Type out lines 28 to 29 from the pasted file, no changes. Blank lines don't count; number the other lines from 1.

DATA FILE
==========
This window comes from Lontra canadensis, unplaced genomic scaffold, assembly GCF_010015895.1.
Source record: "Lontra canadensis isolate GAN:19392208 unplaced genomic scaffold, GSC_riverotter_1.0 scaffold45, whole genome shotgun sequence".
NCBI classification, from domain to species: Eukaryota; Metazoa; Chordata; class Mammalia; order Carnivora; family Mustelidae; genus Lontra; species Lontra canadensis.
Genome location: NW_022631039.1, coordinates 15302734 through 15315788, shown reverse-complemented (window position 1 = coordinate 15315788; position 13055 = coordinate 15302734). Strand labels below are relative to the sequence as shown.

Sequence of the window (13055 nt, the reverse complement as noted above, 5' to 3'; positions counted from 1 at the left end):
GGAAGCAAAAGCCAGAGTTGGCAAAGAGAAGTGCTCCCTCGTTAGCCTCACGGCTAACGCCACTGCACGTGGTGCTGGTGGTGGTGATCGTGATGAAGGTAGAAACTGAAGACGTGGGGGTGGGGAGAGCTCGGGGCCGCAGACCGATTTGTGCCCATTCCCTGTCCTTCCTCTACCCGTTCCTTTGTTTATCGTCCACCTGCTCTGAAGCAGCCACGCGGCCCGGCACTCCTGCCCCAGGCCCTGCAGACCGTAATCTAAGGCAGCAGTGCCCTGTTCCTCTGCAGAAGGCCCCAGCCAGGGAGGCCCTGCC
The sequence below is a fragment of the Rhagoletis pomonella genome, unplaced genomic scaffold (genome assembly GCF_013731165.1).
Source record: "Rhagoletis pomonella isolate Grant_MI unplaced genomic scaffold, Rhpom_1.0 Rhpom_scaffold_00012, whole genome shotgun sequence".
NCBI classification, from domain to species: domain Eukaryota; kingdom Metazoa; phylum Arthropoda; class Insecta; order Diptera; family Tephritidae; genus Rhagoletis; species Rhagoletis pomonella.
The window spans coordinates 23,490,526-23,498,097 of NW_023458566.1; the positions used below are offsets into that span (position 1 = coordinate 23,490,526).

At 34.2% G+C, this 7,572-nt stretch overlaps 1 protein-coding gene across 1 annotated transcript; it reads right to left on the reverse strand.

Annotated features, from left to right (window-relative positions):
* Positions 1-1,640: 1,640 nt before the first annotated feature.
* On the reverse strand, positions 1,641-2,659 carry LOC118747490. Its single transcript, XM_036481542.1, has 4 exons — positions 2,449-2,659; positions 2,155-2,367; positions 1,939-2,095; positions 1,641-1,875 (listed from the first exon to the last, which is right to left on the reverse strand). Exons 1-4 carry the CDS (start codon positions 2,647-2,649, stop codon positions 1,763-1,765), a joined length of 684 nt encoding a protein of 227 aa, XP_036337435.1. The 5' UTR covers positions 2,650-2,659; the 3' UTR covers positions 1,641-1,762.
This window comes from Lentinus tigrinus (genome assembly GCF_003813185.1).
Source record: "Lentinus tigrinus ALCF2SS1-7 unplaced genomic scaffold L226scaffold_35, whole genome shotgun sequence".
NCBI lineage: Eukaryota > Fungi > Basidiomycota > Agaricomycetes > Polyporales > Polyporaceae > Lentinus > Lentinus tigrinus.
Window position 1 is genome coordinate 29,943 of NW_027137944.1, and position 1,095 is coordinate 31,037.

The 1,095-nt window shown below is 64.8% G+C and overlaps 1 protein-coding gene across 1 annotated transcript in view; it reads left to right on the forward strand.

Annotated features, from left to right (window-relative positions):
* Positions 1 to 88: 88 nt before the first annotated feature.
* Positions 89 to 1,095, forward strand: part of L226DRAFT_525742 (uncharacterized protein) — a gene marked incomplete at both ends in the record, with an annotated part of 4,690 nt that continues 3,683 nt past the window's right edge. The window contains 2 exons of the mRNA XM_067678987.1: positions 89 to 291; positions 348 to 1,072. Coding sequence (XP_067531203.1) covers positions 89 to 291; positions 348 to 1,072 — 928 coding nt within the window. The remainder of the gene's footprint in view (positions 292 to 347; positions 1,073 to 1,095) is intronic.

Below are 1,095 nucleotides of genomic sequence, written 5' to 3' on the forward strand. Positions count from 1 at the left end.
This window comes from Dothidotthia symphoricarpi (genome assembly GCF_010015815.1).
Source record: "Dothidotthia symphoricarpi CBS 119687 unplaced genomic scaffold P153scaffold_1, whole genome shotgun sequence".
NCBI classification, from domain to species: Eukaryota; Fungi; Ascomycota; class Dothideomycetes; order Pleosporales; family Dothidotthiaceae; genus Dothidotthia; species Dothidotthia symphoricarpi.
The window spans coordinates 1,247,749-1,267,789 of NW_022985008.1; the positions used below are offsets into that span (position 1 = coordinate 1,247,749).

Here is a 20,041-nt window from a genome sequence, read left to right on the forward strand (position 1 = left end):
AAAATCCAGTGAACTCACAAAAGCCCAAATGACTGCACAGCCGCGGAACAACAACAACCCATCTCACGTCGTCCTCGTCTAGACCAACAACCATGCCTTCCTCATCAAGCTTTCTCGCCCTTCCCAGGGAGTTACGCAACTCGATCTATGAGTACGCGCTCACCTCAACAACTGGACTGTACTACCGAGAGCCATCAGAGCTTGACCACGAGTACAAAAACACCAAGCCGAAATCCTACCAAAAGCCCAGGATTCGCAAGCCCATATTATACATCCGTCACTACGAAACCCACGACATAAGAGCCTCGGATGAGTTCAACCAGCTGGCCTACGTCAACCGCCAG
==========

Here is a 20,041-nt window from a genome sequence, read left to right on the forward strand (position 1 = left end):
AAAATCCAGTGAACTCACAAAAGCCCAAATGACTGCACAGCCGCGGAACAACAACAACCCATCTCACGTCGTCCTCGTCTAGACCAACAACCATGCCTTCCTCATCAAGCTTTCTCGCCCTTCCCAGGGAGTTACGCAACTCGATCTATGAGTACGCGCTCACCTCAACAACTGGACTGTACTACCGAGAGCCATCAGAGCTTGACCACGAGTACAAAAACACCAAGCCGAAATCCTACCAAAAGCCCAGGATTCGCAAGCCCATATTATACATCCGTCACTACGAAACCCACGACATAAGAGCCTCGGATGAGTTCAACCAGCTGGCCTACGTCAACCGCCAG